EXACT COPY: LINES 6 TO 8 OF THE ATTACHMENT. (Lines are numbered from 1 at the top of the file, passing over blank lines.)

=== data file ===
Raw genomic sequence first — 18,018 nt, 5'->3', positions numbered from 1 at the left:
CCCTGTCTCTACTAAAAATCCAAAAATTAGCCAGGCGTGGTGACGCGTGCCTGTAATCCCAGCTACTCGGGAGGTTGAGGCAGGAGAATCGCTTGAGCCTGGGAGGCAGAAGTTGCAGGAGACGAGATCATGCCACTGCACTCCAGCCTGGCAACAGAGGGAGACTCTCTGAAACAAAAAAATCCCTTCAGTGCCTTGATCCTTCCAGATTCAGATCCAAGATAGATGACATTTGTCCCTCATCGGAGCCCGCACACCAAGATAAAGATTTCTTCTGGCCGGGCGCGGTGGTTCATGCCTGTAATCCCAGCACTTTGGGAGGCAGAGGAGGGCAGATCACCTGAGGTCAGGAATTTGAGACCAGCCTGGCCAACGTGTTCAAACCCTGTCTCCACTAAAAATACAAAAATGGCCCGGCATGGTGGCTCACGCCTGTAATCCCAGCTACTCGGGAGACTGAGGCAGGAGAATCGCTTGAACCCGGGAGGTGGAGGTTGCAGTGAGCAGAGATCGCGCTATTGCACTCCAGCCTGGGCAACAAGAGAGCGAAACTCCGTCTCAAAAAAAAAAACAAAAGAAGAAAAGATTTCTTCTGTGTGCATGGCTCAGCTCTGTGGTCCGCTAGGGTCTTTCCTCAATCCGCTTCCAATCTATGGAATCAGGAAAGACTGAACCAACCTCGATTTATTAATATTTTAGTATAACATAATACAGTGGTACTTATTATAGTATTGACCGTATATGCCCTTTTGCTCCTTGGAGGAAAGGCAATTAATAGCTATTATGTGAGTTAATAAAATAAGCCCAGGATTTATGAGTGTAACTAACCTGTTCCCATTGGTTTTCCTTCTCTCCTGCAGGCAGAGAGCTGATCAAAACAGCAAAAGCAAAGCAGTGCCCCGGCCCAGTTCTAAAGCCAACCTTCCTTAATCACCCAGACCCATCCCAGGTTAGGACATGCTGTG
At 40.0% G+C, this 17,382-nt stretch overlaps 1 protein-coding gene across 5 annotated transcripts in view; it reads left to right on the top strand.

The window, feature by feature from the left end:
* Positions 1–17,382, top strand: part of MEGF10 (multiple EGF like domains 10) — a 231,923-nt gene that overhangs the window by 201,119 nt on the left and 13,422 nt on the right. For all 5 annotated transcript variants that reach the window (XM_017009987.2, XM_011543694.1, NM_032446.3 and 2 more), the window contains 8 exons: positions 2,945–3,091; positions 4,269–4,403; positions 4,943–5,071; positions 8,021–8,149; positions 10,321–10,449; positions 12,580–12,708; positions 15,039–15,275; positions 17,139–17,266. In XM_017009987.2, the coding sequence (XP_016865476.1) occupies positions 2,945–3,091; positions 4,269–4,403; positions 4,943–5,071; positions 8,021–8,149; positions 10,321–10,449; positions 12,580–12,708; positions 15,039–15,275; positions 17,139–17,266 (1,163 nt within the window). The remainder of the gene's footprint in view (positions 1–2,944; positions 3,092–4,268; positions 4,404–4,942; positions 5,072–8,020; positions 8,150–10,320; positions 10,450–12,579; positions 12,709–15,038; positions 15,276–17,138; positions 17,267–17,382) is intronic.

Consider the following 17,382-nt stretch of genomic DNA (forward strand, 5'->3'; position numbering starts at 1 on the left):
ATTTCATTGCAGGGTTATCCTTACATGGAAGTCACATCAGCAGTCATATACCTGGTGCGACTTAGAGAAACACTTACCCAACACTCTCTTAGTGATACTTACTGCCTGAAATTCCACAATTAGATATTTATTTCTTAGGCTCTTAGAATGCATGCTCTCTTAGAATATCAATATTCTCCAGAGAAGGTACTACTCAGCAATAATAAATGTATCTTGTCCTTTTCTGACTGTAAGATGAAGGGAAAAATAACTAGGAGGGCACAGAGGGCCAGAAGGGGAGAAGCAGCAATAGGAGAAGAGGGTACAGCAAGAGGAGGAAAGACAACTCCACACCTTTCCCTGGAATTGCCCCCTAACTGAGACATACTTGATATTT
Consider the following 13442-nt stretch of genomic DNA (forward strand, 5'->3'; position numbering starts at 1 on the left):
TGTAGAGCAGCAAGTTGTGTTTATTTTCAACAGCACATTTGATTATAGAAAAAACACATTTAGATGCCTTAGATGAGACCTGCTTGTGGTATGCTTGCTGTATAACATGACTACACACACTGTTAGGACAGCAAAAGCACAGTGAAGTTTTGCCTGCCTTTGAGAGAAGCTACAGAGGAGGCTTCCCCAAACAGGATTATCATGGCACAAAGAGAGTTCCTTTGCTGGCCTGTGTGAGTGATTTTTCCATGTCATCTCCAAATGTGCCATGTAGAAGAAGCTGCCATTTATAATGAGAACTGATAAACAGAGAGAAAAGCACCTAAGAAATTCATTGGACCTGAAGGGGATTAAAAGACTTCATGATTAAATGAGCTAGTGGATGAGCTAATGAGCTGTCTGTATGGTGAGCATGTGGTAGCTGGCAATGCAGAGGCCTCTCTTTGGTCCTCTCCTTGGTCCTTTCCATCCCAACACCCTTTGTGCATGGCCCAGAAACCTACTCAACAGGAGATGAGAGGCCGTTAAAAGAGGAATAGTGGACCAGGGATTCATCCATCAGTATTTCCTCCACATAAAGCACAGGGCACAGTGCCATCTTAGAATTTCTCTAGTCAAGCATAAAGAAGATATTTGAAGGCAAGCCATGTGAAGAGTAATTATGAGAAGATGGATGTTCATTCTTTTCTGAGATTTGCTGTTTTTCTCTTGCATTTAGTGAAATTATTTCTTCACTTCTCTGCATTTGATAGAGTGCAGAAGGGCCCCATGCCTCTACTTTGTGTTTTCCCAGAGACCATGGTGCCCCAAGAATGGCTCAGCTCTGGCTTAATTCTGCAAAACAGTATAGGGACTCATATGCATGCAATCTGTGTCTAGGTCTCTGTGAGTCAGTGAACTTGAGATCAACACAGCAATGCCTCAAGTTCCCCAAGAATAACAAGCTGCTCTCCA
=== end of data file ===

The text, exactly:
Consider the following 17,382-nt stretch of genomic DNA (forward strand, 5'->3'; position numbering starts at 1 on the left):
ATTTCATTGCAGGGTTATCCTTACATGGAAGTCACATCAGCAGTCATATACCTGGTGCGACTTAGAGAAACACTTACCCAACACTCTCTTAGTGATACTTACTGCCTGAAATTCCACAATTAGATATTTATTTCTTAGGCTCTTAGAATGCATGCTCTCTTAGAATATCAATATTCTCCAGAGAAGGTACTACTCAGCAATAATAAATGTATCTTGTCCTTTTCTGACTGTAAGATGAAGGGAAAAATAACTAGGAGGGCACAGAGGGCCAGAAGGGGAGAAGCAGCAATAGGAGAAGAGGGTACAGCAAGAGGAGGAAAGACAACTCCACACCTTTCCCTGGAATTGCCCCCTAACTGAGACATACTTGATATTT
Consider the following 13442-nt stretch of genomic DNA (forward strand, 5'->3'; position numbering starts at 1 on the left):